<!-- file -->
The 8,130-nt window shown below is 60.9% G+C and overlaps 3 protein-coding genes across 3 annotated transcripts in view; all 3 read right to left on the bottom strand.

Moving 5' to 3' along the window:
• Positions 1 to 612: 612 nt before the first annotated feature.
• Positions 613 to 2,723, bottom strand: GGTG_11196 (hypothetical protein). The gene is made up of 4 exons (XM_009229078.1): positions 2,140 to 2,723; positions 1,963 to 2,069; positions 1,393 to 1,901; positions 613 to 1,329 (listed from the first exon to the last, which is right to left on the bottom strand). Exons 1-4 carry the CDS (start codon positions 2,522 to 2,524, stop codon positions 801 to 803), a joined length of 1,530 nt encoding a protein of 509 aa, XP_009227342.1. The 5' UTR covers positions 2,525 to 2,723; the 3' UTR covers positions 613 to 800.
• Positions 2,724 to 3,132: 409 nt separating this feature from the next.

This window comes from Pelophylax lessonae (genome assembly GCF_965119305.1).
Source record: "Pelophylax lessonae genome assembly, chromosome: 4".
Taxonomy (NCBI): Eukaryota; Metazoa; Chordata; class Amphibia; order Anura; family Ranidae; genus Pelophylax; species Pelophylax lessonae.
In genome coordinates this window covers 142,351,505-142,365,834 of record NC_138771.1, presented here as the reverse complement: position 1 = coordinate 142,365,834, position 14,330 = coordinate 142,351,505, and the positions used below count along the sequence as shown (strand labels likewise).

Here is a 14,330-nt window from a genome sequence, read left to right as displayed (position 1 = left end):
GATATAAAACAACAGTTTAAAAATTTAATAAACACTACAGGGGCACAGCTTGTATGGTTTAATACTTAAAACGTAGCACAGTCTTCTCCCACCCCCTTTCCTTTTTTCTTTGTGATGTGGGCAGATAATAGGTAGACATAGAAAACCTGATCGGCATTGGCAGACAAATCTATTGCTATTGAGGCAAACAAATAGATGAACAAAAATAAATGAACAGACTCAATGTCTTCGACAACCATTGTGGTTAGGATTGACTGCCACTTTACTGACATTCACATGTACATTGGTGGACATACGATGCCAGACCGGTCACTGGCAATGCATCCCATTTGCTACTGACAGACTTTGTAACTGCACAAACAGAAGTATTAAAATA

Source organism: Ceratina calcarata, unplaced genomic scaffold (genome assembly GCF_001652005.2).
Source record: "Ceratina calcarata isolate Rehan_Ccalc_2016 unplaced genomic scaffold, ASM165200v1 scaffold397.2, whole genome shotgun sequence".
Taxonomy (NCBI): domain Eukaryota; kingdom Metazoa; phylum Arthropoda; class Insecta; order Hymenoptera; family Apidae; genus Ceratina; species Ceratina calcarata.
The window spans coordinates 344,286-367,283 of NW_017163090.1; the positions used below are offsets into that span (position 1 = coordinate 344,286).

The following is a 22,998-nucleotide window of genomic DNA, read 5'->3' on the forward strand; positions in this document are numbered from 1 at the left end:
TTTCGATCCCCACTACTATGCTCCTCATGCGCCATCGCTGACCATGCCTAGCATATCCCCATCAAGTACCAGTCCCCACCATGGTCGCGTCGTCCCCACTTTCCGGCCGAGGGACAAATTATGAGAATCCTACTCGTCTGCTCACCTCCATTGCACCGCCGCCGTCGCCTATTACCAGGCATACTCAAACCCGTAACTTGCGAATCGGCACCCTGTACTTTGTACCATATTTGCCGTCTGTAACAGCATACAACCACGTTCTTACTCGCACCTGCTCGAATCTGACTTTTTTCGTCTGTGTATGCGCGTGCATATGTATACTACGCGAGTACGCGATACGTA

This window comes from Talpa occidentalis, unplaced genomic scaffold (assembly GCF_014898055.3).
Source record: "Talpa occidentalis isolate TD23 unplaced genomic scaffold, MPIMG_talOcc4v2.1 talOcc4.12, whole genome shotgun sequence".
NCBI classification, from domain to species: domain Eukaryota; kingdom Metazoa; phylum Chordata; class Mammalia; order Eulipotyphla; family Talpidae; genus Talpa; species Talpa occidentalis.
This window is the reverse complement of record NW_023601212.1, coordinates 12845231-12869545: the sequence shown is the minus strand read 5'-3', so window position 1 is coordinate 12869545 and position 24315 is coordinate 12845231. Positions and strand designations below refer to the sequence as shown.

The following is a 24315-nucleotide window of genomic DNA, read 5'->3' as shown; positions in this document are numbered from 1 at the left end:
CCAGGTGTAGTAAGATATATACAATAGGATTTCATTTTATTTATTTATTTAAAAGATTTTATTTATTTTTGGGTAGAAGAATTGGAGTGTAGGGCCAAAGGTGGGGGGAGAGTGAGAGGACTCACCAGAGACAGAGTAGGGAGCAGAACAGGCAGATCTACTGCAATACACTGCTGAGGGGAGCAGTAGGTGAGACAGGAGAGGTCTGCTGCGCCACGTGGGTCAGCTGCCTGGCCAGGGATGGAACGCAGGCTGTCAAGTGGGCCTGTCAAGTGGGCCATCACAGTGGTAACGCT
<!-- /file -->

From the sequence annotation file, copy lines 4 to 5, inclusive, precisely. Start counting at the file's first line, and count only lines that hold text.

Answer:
• Positions 613 to 2,723, bottom strand: GGTG_11196 (hypothetical protein). The gene is made up of 4 exons (XM_009229078.1): positions 2,140 to 2,723; positions 1,963 to 2,069; positions 1,393 to 1,901; positions 613 to 1,329 (listed from the first exon to the last, which is right to left on the bottom strand). Exons 1-4 carry the CDS (start codon positions 2,522 to 2,524, stop codon positions 801 to 803), a joined length of 1,530 nt encoding a protein of 509 aa, XP_009227342.1. The 5' UTR covers positions 2,525 to 2,723; the 3' UTR covers positions 613 to 800.
• Positions 2,724 to 3,132: 409 nt separating this feature from the next.